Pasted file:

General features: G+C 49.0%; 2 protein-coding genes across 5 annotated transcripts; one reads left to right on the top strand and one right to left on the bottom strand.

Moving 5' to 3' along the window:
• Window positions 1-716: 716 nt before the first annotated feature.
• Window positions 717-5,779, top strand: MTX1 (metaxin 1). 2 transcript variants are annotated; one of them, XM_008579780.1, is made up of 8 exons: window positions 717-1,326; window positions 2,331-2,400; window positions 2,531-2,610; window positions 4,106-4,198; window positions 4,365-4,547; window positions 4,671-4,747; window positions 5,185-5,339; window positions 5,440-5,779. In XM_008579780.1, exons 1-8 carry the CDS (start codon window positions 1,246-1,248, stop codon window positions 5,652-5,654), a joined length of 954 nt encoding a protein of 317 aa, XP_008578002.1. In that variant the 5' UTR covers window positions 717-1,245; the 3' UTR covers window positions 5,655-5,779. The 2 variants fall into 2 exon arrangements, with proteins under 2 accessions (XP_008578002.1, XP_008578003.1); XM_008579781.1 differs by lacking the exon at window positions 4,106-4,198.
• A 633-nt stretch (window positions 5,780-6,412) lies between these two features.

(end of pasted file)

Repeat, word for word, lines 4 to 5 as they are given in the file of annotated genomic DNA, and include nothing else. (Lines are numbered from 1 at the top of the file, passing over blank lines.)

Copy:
• Window positions 717-5,779, top strand: MTX1 (metaxin 1). 2 transcript variants are annotated; one of them, XM_008579780.1, is made up of 8 exons: window positions 717-1,326; window positions 2,331-2,400; window positions 2,531-2,610; window positions 4,106-4,198; window positions 4,365-4,547; window positions 4,671-4,747; window positions 5,185-5,339; window positions 5,440-5,779. In XM_008579780.1, exons 1-8 carry the CDS (start codon window positions 1,246-1,248, stop codon window positions 5,652-5,654), a joined length of 954 nt encoding a protein of 317 aa, XP_008578002.1. In that variant the 5' UTR covers window positions 717-1,245; the 3' UTR covers window positions 5,655-5,779. The 2 variants fall into 2 exon arrangements, with proteins under 2 accessions (XP_008578002.1, XP_008578003.1); XM_008579781.1 differs by lacking the exon at window positions 4,106-4,198.
• A 633-nt stretch (window positions 5,780-6,412) lies between these two features.